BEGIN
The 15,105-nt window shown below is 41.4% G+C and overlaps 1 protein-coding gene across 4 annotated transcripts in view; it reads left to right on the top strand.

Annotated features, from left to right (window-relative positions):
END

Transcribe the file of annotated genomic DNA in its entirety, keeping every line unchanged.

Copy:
The 15,105-nt window shown below is 41.4% G+C and overlaps 1 protein-coding gene across 4 annotated transcripts in view; it reads left to right on the top strand.

Annotated features, from left to right (window-relative positions):